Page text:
a blog about words and faith and life by Cindy Maddox

Posts tagged ‘Christmas’

A love song. Still.

nativityI’m not usually a stickler for tradition. In our family there are very few things we “have” to do for Christmas. We can decorate the tree three days before Christmas, and I won’t complain. We can eat tacos on Christmas Day, and it won’t bother me a bit. We can skip the driving tour of Christmas lights, and you’ll hear nary a word. But don’t mess with my nativity scene.

It started when I was a child. Each year we put up the nativity scene together as a family. My sister and I would take turns reading the story out of the Bible, while the other one moved all the figurines into place. I have continued the tradition, so as far as I know, every year of my life I have set up the nativity scene in this manner, often inviting a close friend or two to participate. I now have memories of family and friends from years past—some who are no longer part of my life, others who always will be. In my memory, these scenes have always been joyful, peaceful, even sacred events.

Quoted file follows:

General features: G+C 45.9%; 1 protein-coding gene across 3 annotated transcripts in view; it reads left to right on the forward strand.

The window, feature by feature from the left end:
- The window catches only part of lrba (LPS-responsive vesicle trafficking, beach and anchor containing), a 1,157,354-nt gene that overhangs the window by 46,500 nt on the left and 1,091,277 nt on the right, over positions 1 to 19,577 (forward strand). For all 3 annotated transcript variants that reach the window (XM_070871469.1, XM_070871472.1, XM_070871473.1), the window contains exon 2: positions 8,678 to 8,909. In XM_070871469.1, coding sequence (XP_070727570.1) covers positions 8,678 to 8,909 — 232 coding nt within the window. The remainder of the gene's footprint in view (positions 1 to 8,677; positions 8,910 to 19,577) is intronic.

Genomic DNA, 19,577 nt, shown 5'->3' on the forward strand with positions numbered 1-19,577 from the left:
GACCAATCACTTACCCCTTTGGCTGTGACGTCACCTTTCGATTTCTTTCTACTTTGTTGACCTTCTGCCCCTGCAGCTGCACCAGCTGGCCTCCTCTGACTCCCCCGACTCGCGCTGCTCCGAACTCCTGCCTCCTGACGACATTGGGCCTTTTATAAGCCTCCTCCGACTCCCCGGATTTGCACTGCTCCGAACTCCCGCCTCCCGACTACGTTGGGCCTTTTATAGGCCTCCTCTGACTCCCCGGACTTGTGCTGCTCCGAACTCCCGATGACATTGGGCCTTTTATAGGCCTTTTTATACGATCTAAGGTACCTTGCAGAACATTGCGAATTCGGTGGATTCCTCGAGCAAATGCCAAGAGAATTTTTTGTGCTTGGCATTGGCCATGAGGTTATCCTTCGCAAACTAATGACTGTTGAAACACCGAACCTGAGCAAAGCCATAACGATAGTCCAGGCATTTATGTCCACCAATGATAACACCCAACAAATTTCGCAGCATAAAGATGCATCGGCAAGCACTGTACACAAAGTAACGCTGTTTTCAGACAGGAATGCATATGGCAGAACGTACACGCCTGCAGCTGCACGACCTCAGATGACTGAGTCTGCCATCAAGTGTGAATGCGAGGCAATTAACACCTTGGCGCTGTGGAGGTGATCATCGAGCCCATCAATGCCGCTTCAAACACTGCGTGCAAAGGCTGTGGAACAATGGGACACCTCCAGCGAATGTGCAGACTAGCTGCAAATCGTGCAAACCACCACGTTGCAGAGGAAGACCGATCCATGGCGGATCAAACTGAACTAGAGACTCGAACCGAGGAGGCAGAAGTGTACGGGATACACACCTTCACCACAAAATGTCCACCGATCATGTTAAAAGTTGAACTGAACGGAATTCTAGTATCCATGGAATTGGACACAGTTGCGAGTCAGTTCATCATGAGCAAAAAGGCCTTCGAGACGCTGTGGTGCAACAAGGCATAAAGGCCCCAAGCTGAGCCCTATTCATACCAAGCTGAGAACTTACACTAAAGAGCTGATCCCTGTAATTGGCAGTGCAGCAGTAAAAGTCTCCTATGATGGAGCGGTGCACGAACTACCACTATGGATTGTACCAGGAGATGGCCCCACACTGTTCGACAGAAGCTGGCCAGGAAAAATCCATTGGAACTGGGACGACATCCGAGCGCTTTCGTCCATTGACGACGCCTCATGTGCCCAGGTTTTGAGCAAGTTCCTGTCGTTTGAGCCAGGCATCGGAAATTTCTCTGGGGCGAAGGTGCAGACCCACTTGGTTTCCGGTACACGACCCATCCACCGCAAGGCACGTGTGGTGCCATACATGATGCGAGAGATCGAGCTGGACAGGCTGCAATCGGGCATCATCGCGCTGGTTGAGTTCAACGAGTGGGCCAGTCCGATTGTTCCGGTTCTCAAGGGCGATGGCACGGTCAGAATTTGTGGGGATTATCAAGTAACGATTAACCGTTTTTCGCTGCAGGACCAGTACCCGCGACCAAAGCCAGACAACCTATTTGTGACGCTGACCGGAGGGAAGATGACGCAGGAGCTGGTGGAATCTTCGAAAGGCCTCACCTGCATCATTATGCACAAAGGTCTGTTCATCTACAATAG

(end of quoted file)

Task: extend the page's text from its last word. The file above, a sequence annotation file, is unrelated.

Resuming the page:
And then there was last night. It was December 20 and our nativity scene had not yet been put up, so we tried to squeeze it between family dinner and the Longest Night Service at church. Things did not go as planned. I read the scripture but the kids kept arguing, and my wife was trying to protect the moment for me. While I tried to read of peace on earth, I heard:

–Give me the cow.
–You already have a cow.
–But I made a space for it.
–It’s my cow. And my donkey. And my camel.
–Stop bumping them into each other. You’re going to break another horn.
–I smell pee.
–Why do our donkeys only have one ear?
–It’s a cult.
–Mom, she took my cow!
–I still smell pee. Why am I smelling pee?